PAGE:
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Physiotherapy. 2012 Mar;98(1):57-63. doi: 10.1016/

Effect of lidocaine phonophoresis on sensory blockade: pulsed or continuous mode of therapeutic ultrasound?

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Department of Physical Therapy, School of Rehabilitation, Shiraz University of Medical Sciences, Shiraz, Iran.



The optimisation of drug absorption through skin is of great value in modern therapy. Phonophoresis is the use of therapeutic ultrasound to increase percutaneous drug absorption. However, few studies have compared pulsed and continuous modes of therapeutic ultrasound. This study compared these two modes by investigating the effect of lidocaine phonophoresis on sensory blockade. Lidocaine is a common local anaesthetic drug that is used topically to relieve pain and also for minor surgery.


Pre-post intervention study.


Ninety-three healthy volunteers, assigned at random to one of three ultrasound groups: pulsed (ultrasound+lidocaine), continuous (ultrasound+lidocaine) and control (sham ultrasound+lidocaine).


Lidocaine (approximately 2 cm3) was administered transdermally using a transducer.


Two-point discrimination, touch and maximum pain thresholds were assessed before and after the intervention in each group.


There were significant increases in two-point discrimination, touch and maximum pain thresholds after the intervention in all groups (P<0.05). The mean differences in the threshold changes between the pulsed and continuous groups were significant [two-point discrimination: mean difference 0.66 (standard deviation, SD 0.41) mm, 95% confidence interval (CI) 0.18 to 1.21, P<0.001; touch: mean difference 1.31 (SD 0.23) mA, 95% CI 0.98 to 1.96, P<0.001; maximum pain: mean difference 5.59 (SD 4.01) mA, 95% CI 1.01 to 10.11, P<0.001]. Statistical analysis also revealed significant differences for all senses between the pulsed and control groups [two-point discrimination: mean difference 0.61 (SD 0.29) mm, 95% CI 0.26 to 1.3, P<0.001; touch: mean difference 1.45 (SD 0.38) mA, 95% CI 0.96 to 2.1, P<0.001; maximum pain difference 9.17 (SD 4.13) mA, 95% CI 4.32 to 14.1, P<0.001]. The mean difference in the change in maximum pain threshold between the continuous and control groups was significant [mean difference 3.58 (SD 3.44) mA, 95% CI 0.09 to 8.3, P=0.001], but two-point discrimination and touch threshold changes revealed no significant difference between the continuous and control groups [two-point discrimination: mean difference 0.05 (SD 0.28) mm, 95% CI -0.31 to 0.48, P=0.968; touch: mean difference 0.14 (SD 0.19) mA, 95% CI -0.21 to 0.43, P=0.339].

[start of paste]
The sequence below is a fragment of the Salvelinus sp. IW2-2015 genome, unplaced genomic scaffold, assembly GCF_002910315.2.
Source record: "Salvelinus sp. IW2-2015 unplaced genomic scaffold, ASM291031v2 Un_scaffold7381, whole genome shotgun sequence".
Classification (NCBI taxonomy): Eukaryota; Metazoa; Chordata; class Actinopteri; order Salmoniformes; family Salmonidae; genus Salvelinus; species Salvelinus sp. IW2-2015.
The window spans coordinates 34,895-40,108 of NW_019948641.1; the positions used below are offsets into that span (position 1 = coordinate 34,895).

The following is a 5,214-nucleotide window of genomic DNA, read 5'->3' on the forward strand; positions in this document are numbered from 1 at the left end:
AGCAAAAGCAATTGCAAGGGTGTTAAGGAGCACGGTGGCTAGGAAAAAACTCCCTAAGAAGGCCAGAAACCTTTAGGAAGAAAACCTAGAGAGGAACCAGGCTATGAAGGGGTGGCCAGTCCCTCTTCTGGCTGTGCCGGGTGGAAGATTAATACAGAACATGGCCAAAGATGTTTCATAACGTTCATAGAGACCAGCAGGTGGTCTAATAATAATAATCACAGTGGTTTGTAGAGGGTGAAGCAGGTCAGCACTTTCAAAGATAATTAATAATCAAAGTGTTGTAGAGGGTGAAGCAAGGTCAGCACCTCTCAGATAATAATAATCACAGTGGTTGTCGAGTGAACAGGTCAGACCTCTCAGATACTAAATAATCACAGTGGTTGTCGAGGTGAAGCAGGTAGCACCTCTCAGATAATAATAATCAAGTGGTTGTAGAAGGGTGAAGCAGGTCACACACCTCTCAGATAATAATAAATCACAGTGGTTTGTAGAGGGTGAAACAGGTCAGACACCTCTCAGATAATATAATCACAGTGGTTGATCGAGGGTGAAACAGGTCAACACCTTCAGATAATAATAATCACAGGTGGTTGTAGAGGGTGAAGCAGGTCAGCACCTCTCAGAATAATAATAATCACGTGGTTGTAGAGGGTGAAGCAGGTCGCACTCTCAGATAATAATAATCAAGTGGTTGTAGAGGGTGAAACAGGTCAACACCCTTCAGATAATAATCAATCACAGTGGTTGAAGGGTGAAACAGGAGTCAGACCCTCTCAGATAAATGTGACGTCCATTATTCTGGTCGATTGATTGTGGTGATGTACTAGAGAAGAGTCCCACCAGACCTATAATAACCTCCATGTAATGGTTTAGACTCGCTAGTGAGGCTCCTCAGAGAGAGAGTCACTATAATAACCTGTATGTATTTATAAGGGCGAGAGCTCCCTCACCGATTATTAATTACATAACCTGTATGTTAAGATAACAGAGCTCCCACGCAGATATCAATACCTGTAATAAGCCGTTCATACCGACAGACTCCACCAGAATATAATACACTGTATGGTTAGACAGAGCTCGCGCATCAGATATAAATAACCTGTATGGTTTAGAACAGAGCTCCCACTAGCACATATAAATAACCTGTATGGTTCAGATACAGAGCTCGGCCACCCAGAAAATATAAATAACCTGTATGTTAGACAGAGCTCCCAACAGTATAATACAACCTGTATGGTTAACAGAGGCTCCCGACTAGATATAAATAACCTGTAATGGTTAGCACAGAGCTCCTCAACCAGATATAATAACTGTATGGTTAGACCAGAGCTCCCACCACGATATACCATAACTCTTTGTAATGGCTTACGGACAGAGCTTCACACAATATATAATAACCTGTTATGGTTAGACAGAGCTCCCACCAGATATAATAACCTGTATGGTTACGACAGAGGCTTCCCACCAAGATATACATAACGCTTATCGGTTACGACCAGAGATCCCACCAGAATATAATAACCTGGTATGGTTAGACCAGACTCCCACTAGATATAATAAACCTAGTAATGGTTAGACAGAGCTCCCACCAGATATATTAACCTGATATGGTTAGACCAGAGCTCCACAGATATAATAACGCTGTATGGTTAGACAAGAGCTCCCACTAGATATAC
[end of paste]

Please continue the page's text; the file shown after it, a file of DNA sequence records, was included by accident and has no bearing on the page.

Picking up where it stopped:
Pulsed ultrasound with topical lidocaine gel induced greater anaesthetic effect compared with continuous ultrasound with topical lidocaine gel and lidocaine application alone. The mechanical properties of pulsed ultrasound appear to be responsible for greater drug penetration.


[Indexed for MEDLINE]

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